How an Unattainable Ideal Was Normalized for Working Mothers

Faculty author examines the role of power and privilege in creating the cult of motherhood

The Enraged Musician, by William Hogarth 1741

The Enraged Musician, by William Hogarth 1741

If Rutgers University–Camden Associate Professor of English Ellen Malenas Ledoux could have her way, every day would be Mother’s Day—particularly for working mothers. As Ledoux demonstrates in her latest book, Laboring Mothers: Reproducing Women and Work in the Eighteenth Century, motherhood inherently involves labor.

“The perception that motherhood is incompatible with paid work outside the home grows out of specific cultural conditions established in Britain and its colonies during the long 18th century,” Ledoux said.

Ellen Malenas Ledoux, associate professor of English

Ellen Malenas Ledoux, associate professor of English

During this period, which begins with the ascension of William and Mary to the throne in 1688 and ends with Britain’s defeat of Napoleon at Waterloo in 1815, Ledoux shows there was an emerging public sphere that coincided with the rising cult of motherhood, in which “good” mothers lived private lives of maternal domesticity.

“Enlightenment thinking elevated white, privileged mothers, who in some cases were able to work and professionalize. But the poor, illiterate, and enslaved bore the strain of these dual roles,” Ledoux said. A consequence of poor women trying to balance work and mothering was that their children often accompanied them to the workplace and were then brought into the working world at very young ages.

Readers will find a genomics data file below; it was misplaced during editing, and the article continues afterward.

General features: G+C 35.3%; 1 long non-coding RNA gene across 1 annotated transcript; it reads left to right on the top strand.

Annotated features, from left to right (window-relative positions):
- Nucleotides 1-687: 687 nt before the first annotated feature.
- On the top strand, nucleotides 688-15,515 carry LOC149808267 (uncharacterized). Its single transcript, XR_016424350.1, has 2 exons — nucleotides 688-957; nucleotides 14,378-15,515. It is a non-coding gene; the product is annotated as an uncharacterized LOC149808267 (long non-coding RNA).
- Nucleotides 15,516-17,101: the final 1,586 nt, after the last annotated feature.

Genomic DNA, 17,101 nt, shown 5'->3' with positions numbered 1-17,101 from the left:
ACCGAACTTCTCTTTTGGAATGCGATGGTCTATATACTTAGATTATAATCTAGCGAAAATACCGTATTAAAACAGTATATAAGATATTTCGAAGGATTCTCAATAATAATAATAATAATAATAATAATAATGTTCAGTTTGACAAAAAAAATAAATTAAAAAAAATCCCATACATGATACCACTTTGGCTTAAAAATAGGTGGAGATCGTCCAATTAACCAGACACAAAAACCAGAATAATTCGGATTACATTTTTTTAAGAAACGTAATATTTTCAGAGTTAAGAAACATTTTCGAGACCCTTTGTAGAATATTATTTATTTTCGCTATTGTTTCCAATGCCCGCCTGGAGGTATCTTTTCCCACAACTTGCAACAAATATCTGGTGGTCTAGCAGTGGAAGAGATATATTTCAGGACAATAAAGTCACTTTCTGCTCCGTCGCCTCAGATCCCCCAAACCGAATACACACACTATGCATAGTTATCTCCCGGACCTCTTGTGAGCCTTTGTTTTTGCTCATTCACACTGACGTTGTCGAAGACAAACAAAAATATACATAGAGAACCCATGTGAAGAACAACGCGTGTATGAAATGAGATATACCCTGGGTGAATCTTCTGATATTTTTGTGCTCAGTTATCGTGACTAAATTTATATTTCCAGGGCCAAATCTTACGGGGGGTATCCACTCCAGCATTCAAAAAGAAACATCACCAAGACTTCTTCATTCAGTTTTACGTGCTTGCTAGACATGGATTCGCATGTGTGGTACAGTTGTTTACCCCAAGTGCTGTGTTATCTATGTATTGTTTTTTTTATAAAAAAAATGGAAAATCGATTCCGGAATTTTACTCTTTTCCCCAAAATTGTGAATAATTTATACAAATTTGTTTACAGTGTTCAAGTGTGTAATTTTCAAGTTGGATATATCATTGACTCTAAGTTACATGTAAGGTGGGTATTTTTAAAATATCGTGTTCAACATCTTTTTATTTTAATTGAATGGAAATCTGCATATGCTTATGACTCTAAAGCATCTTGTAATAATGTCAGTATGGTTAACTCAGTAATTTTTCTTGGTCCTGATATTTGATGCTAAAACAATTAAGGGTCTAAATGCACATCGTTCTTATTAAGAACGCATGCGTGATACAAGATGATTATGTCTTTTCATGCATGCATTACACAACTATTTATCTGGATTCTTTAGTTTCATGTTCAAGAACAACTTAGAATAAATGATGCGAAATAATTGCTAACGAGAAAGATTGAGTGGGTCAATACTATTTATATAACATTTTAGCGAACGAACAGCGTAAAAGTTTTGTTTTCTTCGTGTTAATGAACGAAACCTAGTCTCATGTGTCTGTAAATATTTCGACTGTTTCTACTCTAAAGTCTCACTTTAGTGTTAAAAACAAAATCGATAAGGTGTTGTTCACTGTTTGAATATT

Yet, it was not always smooth sailing for the privileged class. Ledoux observed that even the 18th-century intellectual giant Mary Wollstonecraft, author of A Vindication of the Rights of Woman, struggled to be a capable mother as well as an adept writer and activist. Ledoux, who wrote Laboring Mothers while balancing her own career and motherhood, said, “It felt good to know that my modern work-life challenges and feelings of beleaguerment were nothing new and were shared by women I admired.”

Surveying biographies of women of the time, Ledoux examines the argument that paid work outside the home and motherhood were conflicting, if not wholly incompatible. Over six chapters, she presents examples of working women ranging from actresses to midwives, sex workers, tradeswomen, forced laborers, and gender nonconformists. Ledoux exposes the uneasy truth that the history of working motherhood is a history of power and privilege—with some women finding ways to access the more culturally valued aspects of maternity at the expense of others.

“Make no mistake: Aftershocks of the Enlightenment can be found when examining the state of working mothers in the 21st century,” Ledoux said. “Eighteenth-century assumptions about mothers and work seem very similar to today’s challenges. How do modern women respond to the pressures of an idealized form of motherhood?”

Ledoux argues that while the vocabulary of the times may have changed, society still punishes women who fail to live up to this unattainable ideal. “We are no longer talking about the private bliss of maternal domesticity, but there is an unyielding pressure for mothers to be supermoms,” she said. Ledoux believes today’s mothers are forced to be hypervigilant in making sure their children receive only the best education and consume the best foods; this is tied with less television watching, greater organized physical activity, and providing high-end entertainment.

Ledoux asserts this modern mothering formula is the foundation of the “cult of motherhood 2.0.” She sees an unwavering cultural need for the female worker to be held up as a caring mother. “Equating motherhood with superhumanity is an empowering boast, but managing the work-life balance depends on so many factors, including privilege, class, race, sexual orientation, and much more,” Ledoux said.

Ledoux admits that trying to solve her own work-motherhood balance inspired Laboring Mothers, which took her 10 years to write.

Design: Douglas Shelton
The March to Finchley and The Enraged Musician by William Hogarth are courtesy The New York Public Library Digital Collections